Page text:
Before you can begin debugging complex catalog problems, you need your nodes to communicate with each other. Communication problems between nodes and the master can either be network-related or certificate-related (SSL).

Network-related problems

When the Puppet agent is started on a node, one of the first things that the agent does is look up the value for the server option. You can either specify this with --server on the command line, or with server=[hostname] in the puppet.conf configuration file. By default, Puppet will look for a server named puppet. If it cannot find one named puppet, it will then try puppet.[your domain].


What Puppet believes to be your domain may be obtained by running facter domain.

When you are debugging the initial communication problems, you need to first verify that your nodes can find the Puppet master. For Unix systems, the way in which the system searches for a machine by name is called the gethostbyname system call. This system call uses the Name Service Switch (NSS) library to find a host in a number of databases. NSS is configured by the /etc/nsswitch.conf file. The line in this file that is used to find hosts by their respective names is the hosts line. The default configuration on most of the systems is the following:

hosts:  files dns

This line means that the system will search for hosts by name in the local files first. Then, if the host is not found, it will search in the Internet Domain Name System (DNS). The local file that is first consulted is /etc/hosts. This file contains static host entries. If you inherited your Puppet environment, you should look in this file for statically defined Puppet entries. If the machine puppet or puppet.[domain] is not found in /etc/hosts, the system then queries the DNS to find the host. The DNS is configured with the /etc/resolv.conf file on the Unix systems.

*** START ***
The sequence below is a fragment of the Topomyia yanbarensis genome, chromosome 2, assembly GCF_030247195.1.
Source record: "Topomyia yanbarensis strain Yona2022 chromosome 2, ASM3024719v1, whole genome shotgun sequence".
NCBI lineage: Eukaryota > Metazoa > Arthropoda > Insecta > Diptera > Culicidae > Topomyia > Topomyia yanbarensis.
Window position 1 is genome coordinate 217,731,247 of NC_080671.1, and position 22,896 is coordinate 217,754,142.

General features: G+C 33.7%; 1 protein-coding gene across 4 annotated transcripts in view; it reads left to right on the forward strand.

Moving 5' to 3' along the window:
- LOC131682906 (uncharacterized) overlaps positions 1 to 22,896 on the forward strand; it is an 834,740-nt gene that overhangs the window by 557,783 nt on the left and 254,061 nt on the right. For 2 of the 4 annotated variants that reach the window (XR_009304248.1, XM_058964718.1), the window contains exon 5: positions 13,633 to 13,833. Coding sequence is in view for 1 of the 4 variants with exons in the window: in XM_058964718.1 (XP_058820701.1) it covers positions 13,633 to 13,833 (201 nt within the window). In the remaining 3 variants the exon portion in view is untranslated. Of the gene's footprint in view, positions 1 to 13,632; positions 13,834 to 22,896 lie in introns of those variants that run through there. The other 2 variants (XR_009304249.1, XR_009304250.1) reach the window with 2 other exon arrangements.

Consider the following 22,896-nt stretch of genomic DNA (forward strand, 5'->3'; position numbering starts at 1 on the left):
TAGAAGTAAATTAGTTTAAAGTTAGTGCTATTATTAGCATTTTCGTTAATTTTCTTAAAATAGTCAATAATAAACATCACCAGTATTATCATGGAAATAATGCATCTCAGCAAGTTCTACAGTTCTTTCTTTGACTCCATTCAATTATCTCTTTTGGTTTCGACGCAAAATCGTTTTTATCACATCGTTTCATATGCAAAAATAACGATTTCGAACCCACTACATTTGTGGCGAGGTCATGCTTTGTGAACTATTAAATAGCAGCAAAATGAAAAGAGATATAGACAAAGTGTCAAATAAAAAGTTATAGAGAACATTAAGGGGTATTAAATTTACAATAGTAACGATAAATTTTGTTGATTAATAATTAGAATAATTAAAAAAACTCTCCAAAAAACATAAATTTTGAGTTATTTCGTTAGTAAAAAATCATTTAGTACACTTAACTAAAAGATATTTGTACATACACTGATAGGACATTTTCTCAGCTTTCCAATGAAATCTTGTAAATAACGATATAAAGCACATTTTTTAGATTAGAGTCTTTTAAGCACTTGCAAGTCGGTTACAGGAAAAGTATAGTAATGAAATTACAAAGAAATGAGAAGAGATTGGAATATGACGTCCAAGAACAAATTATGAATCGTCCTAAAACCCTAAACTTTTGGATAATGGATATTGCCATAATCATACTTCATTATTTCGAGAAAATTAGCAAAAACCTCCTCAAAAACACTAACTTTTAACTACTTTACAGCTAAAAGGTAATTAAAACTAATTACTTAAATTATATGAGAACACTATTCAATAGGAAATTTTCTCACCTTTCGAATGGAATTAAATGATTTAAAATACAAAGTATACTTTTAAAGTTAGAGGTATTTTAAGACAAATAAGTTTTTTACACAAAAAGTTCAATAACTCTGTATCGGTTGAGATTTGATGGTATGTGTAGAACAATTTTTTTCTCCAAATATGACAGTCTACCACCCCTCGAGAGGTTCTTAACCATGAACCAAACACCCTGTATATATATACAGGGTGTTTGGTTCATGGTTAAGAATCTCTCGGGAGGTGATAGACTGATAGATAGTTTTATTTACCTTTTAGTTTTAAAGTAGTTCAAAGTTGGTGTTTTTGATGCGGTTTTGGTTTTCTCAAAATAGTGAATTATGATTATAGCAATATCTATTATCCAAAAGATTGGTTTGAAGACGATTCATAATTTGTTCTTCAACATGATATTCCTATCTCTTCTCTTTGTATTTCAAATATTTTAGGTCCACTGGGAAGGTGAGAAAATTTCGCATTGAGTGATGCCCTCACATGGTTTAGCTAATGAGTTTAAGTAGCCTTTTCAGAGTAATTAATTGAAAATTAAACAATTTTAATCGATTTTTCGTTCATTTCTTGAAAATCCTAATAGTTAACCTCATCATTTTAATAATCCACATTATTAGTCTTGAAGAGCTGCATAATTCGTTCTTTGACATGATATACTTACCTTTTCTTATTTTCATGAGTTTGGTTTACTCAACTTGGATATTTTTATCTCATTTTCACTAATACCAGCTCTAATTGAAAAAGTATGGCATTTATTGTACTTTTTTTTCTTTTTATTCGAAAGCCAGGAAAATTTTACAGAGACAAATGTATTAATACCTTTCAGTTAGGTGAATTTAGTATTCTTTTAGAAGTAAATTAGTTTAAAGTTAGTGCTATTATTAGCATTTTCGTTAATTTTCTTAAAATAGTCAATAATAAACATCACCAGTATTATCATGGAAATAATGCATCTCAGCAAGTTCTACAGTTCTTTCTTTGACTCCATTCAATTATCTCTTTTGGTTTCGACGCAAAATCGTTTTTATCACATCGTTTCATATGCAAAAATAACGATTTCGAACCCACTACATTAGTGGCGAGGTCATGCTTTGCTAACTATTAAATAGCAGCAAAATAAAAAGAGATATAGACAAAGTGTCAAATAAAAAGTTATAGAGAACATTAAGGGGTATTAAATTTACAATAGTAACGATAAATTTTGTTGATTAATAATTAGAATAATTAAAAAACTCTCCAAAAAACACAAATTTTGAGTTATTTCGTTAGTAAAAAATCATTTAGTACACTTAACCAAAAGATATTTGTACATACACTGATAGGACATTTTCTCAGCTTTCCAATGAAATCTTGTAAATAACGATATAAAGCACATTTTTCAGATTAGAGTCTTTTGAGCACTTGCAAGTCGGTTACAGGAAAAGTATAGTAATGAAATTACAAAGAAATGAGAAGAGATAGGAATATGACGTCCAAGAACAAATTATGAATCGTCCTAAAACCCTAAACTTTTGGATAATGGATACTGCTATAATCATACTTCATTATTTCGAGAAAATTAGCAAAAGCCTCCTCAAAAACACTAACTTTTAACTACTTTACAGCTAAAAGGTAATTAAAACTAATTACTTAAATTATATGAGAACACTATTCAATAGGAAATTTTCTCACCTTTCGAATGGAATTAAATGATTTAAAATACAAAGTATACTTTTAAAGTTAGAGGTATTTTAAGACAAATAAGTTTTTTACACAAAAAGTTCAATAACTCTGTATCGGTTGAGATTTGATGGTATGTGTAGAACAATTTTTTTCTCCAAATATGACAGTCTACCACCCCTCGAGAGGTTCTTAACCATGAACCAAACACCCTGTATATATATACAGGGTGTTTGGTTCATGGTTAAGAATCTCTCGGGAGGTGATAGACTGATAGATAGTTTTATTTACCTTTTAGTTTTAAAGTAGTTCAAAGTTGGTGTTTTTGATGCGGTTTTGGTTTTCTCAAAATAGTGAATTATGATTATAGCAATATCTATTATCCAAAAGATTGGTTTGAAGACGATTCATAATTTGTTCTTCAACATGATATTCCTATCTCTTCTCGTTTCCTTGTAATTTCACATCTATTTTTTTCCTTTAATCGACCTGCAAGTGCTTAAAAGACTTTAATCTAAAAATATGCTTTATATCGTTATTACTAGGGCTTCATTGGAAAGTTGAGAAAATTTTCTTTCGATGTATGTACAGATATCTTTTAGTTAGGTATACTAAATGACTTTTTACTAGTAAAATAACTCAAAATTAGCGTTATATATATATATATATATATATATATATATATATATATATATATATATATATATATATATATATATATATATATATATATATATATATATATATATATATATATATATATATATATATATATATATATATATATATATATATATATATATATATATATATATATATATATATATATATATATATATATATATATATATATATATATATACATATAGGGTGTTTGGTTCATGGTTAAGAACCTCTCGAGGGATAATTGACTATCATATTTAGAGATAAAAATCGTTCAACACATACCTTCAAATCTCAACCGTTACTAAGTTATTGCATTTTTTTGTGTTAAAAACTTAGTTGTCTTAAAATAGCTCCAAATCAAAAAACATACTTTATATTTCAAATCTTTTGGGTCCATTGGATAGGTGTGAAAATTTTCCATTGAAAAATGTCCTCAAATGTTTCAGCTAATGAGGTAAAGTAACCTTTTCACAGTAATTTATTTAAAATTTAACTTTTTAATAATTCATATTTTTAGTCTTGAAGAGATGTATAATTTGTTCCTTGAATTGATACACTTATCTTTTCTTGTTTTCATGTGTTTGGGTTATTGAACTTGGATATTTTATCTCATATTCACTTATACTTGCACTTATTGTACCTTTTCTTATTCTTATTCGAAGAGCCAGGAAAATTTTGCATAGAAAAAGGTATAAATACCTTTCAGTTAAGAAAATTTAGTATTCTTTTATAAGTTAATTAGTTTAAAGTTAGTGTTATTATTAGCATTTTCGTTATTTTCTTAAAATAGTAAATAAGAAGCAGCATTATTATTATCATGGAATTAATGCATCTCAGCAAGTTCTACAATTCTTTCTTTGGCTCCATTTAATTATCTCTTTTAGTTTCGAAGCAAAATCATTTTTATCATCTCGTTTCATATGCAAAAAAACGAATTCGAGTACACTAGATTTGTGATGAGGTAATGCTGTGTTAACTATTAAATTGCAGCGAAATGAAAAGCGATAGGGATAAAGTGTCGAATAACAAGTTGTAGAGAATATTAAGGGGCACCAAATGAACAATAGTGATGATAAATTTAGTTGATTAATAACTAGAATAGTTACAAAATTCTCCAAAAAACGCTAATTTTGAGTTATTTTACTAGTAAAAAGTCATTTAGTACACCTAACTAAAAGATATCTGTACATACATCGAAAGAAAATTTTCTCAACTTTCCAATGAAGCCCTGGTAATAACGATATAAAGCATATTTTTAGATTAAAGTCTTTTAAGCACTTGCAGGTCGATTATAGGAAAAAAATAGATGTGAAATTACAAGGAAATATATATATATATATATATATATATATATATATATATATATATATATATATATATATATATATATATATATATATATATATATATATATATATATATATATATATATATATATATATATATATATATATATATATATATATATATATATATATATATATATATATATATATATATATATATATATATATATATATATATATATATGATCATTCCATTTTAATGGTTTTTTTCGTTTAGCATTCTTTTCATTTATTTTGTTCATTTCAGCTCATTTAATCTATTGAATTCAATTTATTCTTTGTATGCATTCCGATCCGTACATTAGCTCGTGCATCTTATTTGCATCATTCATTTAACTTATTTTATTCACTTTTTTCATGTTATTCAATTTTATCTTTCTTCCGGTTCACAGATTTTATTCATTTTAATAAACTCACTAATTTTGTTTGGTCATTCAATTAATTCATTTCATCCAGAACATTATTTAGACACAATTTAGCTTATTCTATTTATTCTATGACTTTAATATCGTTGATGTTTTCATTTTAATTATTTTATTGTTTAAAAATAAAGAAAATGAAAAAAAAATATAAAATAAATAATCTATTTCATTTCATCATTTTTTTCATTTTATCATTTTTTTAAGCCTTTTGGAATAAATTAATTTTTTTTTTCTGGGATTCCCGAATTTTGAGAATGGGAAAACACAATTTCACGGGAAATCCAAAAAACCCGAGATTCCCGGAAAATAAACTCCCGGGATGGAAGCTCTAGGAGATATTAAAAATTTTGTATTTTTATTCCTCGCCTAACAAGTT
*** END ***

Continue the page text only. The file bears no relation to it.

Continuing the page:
When troubleshooting, be aware that the domain fact is calculated using a combination of calls to the utility hostname and looking for a domain line in /etc/resolv.conf.

This file is known as the resolver configuration file. It's important to verify that you can reach the servers listed in the nameserver lines in this file. Your file may contain a search line. This line lists the domains that will be appended to your search queries. Consider a situation where the search line is as follows:

search example.com external.example.com internal.example.com

When you search for Puppet, the system will first search for puppet, then puppet.example.com, then puppet.external.example.com, and finally puppet.internal.example.com.

Several utilities exist for the testing of DNS. Among these utilities, host and dig are the most common. An older utility, nslookup, may also be used. To lookup the ipaddress option of the default Puppet Server, use the following:

t@mylaptop ~ $ host puppet
Host puppet not found: 3(NXDOMAIN)

In this example, the host puppet is not found. Yet, I know that this node works as expected. Remember that the system uses the gethostbyname system call when looking up the Puppet Server. Another utility on the system uses this call—the ping utility. When we try to ping the Puppet Server, this succeeds, and the output is as follows:

t@mylaptop ~ $ ping -c 1 puppet
PING localhost ( 56(84) bytes of data.
64 bytes from localhost ( icmp_seq=1 ttl=64 time=0.093 ms
--- localhost ping statistics ---
1 packets transmitted, 1 received, 0% packet loss, time 0ms
rtt min/avg/max/mdev = 0.093/0.093/0.093/0.000 ms

As you can see, the loopback address ( is being used for the Puppet Server. We can verify that this information is coming from the /etc/hosts file using grep: